2020 Review of the Queer in the Churches
Imagine being a pastor interviewing a youth group volunteer. Imagine being a pastor interviewing that volunteer knowing he was a pedophile. Imagine being a pastor interviewing that volunteer satisfied he was a celibate pedophile able to work with kids.
Who would do such a thing? Megachurch pastor John Ortberg would and did. That’s how 2020 started out.
But why should you care what goes on in other churches? Because this could happen in your church, in your denomination. We have to know what is going on in order to react correctly.
Paying attention to this gay author or that queer-sympathetic pastor, we can see trends. There are trends in how gays in churches present themselves compared to the rest of the queer world. And there are trends in how churches engage with these gays.
By paying attention to the trends, we can learn how to engage with them or how not to engage with them. The Ortberg fiasco is an example of how not to engage.
It turns out John Ortberg not only allowed a pedophile to work with kids, he did not inform the other leaders of the church about it. No one knew but John and John’s transgendered daughter. And she blew the whistle.
Mid-year, the daughter revealed that the youth group volunteer schemed to be alone with boys. She did not know if there were any victims. But the name of the volunteer was known to her. His name? John “Johnny” Ortberg III.
What makes this matter worse is the rationale used to defend Johnny. The daughter explained their rationale: “[They believed in the] “Virtuous Pedophile” movement, whose values both he and my father defended to me—that close, unmonitored contact with children is therapeutic for pedophiles.”
Here, we can learn how queers present themselves. Often, they want to downplay the sexual nature of their problem. For men especially, they are driven by a sexual urge. But instead of treating like other sins, such as drunkenness, they make excuses.
For a drunk, they are told to avoid bars. But for the pedophile, in this case, he is told to hang out with kids for “therapy.” Similarly, many celibate gays downplay their urges, explaining that they need not avoid close friendships with guys. In fact, they need close male friendship. This is a trend.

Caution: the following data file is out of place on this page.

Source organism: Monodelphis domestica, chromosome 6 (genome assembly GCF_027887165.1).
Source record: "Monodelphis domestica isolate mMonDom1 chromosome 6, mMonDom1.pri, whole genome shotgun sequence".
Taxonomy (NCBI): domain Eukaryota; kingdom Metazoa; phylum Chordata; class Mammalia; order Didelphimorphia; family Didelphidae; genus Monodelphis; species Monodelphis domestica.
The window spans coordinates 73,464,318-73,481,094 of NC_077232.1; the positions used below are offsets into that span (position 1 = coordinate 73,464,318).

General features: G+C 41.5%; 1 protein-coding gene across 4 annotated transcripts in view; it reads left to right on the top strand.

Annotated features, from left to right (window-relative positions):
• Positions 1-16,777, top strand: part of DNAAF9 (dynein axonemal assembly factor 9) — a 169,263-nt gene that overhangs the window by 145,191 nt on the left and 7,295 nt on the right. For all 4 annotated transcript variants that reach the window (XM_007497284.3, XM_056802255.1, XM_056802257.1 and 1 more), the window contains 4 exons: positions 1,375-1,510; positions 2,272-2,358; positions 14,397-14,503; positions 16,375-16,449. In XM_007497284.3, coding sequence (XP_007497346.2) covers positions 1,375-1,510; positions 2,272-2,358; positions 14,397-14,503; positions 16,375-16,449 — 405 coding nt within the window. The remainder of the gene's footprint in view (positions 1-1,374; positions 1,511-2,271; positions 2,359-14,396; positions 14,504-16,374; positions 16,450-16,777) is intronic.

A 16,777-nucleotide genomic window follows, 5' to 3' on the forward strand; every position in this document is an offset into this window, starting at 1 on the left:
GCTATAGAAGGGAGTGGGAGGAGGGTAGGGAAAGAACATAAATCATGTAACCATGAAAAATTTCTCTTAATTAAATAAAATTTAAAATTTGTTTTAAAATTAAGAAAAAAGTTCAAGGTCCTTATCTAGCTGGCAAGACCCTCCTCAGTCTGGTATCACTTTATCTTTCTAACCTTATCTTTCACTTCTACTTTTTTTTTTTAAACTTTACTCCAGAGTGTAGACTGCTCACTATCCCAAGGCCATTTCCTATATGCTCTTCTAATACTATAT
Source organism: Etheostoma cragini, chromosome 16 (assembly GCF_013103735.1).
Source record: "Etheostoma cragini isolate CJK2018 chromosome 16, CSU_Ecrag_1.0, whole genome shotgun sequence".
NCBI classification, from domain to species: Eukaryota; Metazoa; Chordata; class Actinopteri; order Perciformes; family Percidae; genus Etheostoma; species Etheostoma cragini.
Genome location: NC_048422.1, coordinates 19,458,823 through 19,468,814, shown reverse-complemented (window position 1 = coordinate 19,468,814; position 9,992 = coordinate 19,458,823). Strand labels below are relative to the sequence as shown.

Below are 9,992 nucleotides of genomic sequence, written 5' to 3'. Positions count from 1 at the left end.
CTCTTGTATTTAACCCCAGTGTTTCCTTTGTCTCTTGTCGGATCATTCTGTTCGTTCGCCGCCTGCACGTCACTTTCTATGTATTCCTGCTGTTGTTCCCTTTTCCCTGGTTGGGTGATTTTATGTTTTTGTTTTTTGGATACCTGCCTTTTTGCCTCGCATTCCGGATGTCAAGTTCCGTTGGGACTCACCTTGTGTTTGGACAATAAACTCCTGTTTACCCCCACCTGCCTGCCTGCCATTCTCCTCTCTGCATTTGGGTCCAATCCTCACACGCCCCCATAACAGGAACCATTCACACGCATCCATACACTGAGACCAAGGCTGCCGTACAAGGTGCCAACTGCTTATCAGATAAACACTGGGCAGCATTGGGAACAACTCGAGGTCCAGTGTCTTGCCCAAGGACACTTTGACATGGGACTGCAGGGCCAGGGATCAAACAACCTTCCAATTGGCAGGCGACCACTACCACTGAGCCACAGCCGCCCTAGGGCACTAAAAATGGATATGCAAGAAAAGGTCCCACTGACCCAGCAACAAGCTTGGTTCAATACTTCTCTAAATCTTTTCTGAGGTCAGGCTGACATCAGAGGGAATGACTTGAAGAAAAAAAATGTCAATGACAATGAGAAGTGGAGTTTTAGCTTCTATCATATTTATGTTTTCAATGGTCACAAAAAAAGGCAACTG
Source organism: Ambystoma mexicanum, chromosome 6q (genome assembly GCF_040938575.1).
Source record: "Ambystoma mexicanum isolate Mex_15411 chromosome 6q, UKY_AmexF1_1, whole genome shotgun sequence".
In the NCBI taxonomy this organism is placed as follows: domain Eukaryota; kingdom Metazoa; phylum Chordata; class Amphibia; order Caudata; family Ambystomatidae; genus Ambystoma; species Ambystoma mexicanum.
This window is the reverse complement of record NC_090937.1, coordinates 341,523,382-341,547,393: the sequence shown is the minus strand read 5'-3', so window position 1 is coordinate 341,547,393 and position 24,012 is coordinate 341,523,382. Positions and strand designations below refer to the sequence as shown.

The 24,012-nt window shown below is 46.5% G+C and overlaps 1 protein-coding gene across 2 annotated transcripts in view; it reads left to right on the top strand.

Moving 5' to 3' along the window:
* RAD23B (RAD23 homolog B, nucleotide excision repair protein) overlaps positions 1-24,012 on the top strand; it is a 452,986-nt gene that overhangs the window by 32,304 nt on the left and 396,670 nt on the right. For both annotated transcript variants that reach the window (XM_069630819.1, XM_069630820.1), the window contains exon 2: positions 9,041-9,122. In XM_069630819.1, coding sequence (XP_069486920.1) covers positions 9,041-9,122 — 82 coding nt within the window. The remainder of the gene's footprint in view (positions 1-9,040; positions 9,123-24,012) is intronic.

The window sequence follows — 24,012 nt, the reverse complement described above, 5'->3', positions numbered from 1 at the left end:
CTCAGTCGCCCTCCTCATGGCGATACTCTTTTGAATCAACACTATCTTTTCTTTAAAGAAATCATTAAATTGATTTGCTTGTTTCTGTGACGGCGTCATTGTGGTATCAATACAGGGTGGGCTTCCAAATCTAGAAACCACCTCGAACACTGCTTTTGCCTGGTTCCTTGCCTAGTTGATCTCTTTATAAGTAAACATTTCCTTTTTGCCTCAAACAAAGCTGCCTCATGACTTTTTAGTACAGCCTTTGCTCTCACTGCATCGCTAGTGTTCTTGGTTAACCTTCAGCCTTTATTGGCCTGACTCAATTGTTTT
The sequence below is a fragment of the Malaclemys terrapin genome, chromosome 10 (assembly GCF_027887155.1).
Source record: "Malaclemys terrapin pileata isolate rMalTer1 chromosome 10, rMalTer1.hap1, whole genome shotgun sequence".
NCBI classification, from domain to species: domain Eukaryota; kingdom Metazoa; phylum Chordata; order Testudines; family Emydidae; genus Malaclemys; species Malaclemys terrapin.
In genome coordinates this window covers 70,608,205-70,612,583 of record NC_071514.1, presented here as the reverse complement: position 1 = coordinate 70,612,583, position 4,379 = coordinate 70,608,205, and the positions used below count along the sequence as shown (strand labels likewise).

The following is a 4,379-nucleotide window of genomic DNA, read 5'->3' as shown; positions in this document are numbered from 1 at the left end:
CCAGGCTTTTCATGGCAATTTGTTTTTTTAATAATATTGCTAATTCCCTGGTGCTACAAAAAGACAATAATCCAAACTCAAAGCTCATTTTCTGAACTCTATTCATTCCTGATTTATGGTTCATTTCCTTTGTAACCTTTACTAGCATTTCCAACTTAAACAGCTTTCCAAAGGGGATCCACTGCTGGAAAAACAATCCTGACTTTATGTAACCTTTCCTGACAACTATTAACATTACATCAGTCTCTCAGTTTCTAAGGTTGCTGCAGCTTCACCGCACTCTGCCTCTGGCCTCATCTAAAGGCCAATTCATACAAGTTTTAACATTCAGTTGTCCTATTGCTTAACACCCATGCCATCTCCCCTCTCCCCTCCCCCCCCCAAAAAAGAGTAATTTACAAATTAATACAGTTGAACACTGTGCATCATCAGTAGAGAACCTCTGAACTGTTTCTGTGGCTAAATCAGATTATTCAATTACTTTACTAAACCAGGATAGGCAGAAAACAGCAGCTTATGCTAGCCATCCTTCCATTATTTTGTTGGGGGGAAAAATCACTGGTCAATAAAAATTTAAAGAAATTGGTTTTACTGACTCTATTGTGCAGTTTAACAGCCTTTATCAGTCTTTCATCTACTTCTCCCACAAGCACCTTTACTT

Another trend is the claim that the Bible does not command them to be straight. Rachel Gilson of CRU (formally Campus Crusade) made that claim. And like pattern of other gay spokesmen, she published a book in an effort to remove stigma against queers. Last Spring, she published her autobiography, “Born Again This Way.” The book was forwarded by Sam Allberry and endorsed by Karen Swallow Prior and John Bloom (co-founder of Desiring God).
The year would not be complete without the influential Ethics & Religious Liberty Commission (ERLC) of the Southern Baptist Convention. They follow the trend of parachurches and other ministries in trying to be relevant. To that end, they continue to offer questionable books about the gay world. For example, they offer Jered Kennedy’s new e-book, Teaching Your Children about Gender, free on their ERLC website.
In an era in which gender roles are being systematically trashed, Jered’s book is unhelpful. He does not reinforce the gender roles. Instead, he warns readers against stereotypes. This opens the door for boys to think effeminacy is OK. In an over-sexed society, he also believes parents should ask six-year-olds if they know what “transgender” or “bi-sexual” means. Six-Year-Olds!
But a review of 2020 trends would not be complete without mentioning the Presbyterian Church in America (PCA) and Revoice.
In the PCA, another gay church leader showed up, making a splash with his tweets. Art Pereira of Hope Church PCA in New Jersey shut down his twitter account because of a fiasco (see picture below).
But he did not go away.
He showed up in December 2020. At Revoice.
That warrants its own posting.
Until then, keep praying, investigating and working to protect our churches.